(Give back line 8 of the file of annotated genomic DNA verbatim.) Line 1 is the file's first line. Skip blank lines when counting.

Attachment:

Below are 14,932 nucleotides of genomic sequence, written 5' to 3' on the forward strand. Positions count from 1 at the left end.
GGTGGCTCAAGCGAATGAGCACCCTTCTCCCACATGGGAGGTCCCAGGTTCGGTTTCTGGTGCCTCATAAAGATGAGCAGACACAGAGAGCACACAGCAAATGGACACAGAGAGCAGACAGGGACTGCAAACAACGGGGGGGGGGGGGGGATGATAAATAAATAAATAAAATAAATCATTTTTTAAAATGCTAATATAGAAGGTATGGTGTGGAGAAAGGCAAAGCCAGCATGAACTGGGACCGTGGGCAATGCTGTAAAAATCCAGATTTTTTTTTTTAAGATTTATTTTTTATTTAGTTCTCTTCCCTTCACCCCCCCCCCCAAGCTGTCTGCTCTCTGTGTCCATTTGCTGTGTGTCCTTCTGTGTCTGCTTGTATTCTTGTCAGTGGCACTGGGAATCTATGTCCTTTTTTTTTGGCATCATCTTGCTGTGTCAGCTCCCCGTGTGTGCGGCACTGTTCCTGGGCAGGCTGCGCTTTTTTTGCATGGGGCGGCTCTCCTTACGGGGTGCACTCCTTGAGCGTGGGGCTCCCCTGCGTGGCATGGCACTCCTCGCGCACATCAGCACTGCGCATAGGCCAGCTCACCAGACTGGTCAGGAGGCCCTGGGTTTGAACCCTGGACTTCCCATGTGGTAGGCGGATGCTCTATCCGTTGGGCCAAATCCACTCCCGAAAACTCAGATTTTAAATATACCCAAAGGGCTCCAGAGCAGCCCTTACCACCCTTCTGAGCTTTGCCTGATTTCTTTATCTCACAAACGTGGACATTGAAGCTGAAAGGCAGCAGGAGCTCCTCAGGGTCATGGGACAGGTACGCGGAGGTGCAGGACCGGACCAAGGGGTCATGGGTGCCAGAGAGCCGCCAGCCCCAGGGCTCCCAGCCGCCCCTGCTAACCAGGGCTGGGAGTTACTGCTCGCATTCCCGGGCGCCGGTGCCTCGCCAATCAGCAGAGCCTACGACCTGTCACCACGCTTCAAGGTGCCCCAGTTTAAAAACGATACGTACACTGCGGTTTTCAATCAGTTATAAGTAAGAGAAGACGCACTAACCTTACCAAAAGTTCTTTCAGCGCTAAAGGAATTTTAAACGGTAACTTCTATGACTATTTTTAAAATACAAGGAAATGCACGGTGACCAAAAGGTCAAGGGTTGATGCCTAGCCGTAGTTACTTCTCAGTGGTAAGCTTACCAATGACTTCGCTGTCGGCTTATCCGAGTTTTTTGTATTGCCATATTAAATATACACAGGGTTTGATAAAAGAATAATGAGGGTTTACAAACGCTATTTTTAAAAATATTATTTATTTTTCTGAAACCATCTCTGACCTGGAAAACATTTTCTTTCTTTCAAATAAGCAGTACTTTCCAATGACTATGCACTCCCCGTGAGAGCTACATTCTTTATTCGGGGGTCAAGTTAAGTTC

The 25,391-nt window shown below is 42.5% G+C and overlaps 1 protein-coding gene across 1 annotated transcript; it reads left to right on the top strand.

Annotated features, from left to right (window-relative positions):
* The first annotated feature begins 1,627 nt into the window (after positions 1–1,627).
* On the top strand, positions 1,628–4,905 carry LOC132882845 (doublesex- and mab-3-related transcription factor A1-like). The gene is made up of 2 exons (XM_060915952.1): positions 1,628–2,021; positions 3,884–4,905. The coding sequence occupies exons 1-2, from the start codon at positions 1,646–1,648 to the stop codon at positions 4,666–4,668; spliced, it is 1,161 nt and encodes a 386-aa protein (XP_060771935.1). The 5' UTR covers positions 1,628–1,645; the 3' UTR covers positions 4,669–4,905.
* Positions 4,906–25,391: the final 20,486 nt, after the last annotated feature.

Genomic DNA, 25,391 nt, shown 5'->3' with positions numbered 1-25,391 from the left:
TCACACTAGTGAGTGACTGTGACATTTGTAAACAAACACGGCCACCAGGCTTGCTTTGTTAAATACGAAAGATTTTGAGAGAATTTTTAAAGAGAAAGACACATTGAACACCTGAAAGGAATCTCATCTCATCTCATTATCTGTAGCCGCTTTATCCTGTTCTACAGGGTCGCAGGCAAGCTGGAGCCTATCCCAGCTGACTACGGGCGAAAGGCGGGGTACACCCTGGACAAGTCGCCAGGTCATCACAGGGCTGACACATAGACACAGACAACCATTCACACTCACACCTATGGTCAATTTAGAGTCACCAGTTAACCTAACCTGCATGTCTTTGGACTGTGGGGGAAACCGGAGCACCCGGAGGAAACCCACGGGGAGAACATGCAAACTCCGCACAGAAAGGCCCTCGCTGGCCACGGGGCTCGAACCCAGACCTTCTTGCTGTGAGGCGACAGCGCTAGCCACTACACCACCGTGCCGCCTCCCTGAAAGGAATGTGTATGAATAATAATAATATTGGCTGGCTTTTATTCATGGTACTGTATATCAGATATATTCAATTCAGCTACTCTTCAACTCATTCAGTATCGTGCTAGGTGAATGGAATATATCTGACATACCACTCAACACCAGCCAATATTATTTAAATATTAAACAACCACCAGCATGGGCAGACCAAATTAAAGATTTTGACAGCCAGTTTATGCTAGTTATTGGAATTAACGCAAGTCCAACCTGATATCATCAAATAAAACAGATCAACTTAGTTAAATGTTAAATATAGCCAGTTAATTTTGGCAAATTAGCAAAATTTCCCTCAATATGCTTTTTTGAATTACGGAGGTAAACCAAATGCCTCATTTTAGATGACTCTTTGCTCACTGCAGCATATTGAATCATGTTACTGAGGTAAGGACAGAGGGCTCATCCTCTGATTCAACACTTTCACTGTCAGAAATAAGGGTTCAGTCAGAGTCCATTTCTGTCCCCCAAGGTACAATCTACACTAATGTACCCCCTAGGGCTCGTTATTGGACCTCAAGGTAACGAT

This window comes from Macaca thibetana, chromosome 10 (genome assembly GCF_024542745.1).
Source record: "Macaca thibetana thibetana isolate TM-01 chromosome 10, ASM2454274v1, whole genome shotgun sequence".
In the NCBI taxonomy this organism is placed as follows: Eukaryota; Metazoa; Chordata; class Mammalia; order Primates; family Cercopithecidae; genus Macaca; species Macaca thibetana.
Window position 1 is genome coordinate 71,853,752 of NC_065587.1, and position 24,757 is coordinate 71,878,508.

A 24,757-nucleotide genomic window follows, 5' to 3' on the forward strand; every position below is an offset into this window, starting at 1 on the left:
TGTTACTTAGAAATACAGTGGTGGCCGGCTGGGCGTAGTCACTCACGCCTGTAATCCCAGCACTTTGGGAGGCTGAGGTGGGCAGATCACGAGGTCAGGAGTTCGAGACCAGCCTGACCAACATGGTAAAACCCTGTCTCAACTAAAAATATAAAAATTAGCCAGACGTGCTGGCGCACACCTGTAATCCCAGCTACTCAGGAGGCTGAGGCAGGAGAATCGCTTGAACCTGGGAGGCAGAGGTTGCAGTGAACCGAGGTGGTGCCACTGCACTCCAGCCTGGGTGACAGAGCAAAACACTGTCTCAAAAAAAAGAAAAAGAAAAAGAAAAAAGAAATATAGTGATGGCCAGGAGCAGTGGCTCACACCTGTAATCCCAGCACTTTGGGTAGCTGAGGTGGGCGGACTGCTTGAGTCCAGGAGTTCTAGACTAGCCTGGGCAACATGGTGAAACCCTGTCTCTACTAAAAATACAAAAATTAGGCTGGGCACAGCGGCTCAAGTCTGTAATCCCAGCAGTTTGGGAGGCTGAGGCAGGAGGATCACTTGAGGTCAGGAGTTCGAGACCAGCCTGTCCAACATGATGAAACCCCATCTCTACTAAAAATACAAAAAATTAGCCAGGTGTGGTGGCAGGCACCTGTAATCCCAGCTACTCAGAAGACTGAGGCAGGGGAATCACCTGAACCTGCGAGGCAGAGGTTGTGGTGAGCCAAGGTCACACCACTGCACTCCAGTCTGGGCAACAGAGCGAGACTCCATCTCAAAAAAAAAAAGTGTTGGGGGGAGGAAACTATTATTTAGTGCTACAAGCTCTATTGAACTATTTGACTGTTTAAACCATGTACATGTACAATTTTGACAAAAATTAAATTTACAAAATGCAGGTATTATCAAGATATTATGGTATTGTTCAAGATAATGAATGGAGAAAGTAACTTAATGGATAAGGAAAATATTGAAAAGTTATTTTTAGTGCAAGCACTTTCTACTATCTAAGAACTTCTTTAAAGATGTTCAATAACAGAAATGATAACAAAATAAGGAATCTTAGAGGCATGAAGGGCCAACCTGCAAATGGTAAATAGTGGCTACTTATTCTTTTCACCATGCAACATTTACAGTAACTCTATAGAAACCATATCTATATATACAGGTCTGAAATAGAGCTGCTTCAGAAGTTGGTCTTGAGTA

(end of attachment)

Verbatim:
Genomic DNA, 25,391 nt, shown 5'->3' with positions numbered 1-25,391 from the left: